For years, there's been buzz in the US food world that's had Filipina grandmothers fiercely guarding their recipes. Now, it's official: Pinoy food has finally hit the American mainstream. We're not at peak ube yet (that's purple yam, for the cheap seats), but the Philippines is making its mark on the American dining scene.
This year, Bon Appetit named Washington, DC-based Filipino restaurant Bad Saint the second-best restaurant in the entire country. Meanwhile spots throughout the country -- from LA's The Park's Finest to Vegas' Full House BBQ, Chicago's Uncle Mike's, and New York's Jeepney – are putting their traditional (and elevated) takes on classics front and center.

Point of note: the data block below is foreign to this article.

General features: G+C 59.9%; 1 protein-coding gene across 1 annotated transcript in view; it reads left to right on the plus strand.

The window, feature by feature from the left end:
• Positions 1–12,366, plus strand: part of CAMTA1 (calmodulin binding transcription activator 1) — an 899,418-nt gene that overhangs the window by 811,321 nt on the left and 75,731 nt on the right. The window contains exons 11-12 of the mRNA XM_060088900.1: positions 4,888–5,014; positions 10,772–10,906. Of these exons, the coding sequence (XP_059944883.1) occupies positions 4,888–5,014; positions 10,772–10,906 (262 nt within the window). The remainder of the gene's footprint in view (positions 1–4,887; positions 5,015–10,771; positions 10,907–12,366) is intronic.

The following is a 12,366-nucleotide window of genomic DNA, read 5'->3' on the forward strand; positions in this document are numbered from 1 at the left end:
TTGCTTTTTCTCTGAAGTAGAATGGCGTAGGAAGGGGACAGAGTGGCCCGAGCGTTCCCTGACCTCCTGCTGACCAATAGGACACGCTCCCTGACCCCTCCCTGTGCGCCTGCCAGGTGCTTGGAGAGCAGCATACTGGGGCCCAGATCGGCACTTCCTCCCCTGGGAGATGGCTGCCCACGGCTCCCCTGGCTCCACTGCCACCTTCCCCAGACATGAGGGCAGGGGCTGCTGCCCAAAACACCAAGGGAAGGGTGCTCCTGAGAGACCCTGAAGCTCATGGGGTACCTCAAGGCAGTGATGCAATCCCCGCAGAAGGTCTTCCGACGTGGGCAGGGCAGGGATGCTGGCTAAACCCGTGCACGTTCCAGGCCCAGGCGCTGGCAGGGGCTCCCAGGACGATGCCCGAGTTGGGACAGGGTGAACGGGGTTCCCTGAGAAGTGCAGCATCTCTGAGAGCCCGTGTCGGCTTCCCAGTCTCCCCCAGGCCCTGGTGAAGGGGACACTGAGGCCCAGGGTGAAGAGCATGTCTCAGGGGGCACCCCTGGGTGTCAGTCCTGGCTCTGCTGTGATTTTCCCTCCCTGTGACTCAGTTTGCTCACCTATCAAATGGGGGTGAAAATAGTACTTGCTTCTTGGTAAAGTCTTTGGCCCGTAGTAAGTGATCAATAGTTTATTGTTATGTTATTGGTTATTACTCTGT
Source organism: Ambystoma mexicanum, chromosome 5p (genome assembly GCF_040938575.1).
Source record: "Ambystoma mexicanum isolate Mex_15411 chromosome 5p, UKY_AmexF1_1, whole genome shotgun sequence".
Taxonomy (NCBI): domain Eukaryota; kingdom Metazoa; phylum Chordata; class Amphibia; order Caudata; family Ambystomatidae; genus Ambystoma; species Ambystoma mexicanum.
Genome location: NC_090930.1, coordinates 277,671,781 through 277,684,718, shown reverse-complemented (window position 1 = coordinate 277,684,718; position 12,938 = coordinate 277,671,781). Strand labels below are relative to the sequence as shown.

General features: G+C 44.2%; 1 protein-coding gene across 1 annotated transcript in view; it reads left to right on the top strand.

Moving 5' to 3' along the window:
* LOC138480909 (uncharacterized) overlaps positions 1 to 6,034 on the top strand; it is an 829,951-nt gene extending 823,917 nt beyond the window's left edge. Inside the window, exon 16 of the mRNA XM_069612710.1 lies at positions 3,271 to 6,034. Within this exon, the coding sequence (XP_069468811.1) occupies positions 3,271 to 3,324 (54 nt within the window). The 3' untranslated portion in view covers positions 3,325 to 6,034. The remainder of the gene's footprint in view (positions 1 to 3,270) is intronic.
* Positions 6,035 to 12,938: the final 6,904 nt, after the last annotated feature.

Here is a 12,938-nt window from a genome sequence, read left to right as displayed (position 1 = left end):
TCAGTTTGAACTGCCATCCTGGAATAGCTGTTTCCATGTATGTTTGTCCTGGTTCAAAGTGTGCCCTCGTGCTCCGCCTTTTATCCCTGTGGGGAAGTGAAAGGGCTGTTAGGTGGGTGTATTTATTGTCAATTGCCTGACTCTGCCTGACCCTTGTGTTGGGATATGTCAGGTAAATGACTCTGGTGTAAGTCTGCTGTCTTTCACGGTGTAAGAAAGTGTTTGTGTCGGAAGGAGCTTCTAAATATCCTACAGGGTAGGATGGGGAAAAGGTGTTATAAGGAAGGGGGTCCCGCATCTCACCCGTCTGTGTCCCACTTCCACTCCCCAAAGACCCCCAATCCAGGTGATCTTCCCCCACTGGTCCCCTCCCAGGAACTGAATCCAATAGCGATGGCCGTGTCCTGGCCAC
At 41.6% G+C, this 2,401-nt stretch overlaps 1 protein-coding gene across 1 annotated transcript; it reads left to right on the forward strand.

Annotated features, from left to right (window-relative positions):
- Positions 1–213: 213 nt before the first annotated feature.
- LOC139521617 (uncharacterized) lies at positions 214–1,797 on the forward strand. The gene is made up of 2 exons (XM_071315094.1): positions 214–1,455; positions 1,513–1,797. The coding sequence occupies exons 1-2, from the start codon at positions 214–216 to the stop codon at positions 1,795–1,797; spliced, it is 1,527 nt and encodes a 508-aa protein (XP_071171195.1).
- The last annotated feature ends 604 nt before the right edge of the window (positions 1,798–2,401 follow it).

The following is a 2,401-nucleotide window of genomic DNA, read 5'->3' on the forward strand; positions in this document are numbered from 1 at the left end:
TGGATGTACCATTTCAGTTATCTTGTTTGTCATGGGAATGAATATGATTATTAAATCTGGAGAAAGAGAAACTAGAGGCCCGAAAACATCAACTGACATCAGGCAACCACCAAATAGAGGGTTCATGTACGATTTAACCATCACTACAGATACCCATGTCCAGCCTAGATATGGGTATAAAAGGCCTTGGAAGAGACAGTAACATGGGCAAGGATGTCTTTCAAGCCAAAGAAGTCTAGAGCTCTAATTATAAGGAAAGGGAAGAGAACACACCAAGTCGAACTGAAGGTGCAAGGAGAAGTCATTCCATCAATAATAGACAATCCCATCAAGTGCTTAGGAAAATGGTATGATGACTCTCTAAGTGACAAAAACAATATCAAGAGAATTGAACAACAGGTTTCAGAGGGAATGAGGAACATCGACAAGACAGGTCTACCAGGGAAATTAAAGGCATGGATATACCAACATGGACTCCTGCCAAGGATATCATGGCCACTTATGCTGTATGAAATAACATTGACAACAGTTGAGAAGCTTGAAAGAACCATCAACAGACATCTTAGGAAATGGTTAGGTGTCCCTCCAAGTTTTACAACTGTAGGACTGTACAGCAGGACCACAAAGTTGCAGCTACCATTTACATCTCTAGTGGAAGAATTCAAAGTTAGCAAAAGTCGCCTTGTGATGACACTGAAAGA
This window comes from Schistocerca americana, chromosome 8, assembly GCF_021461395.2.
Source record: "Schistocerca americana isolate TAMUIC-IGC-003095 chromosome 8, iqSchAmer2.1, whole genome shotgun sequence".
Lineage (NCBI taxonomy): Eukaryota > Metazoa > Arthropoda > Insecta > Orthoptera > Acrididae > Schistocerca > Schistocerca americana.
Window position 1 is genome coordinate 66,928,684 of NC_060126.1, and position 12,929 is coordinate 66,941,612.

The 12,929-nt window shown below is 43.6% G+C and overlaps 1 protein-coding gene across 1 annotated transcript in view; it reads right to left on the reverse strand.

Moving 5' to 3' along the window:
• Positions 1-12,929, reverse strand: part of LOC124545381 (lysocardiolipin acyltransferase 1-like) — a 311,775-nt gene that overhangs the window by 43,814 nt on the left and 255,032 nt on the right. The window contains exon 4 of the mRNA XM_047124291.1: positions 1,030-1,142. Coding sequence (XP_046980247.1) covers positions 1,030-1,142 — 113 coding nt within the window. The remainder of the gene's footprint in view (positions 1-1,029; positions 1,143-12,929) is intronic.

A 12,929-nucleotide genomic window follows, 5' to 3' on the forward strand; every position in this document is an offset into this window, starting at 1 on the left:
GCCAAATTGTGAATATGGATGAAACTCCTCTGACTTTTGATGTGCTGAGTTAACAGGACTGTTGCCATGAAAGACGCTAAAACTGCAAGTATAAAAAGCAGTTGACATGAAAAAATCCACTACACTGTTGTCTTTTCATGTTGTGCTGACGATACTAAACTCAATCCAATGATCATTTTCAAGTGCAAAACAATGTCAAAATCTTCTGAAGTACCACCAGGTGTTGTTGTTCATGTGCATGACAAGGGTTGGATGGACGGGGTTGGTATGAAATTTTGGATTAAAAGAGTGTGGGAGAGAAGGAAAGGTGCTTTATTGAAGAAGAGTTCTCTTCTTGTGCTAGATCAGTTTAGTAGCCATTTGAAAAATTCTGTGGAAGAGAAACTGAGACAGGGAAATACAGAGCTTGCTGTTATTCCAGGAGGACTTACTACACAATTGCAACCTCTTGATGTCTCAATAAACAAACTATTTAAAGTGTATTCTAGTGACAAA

Filipino chefs in non-Pinoy kitchens are spreading their homeland love too. Executive chef Angela Dimayuga riffs on her grandmother's pollo relleno (stuffed chicken) at NYC hotspot Mission Chinese Food. Rodelio Aglibot offers crispy pata (pork shank) at E+O, a high-end, sustainability-focused Chicagoland hotspot. One of Portland, Oregon's most acclaimed restaurants, Clyde Common, often serves Carlo Lamagna's takes on Filipino cuisine on its otherwise modern American menu.
Still, Filipino food in the US has struggled to convey its complex identity precisely because it's so multifaceted. And as much as purist parents will huff that some upstart Filipino restaurateur is being too "fancy," there's so much more to explore and the beauty lies in just how inclusive the cuisine can be.
It's an exciting time to expand your palate, as well as your stomach (Filipinos do not skimp on portion size). Before you order, here's a primer on how to go from beginner to pro.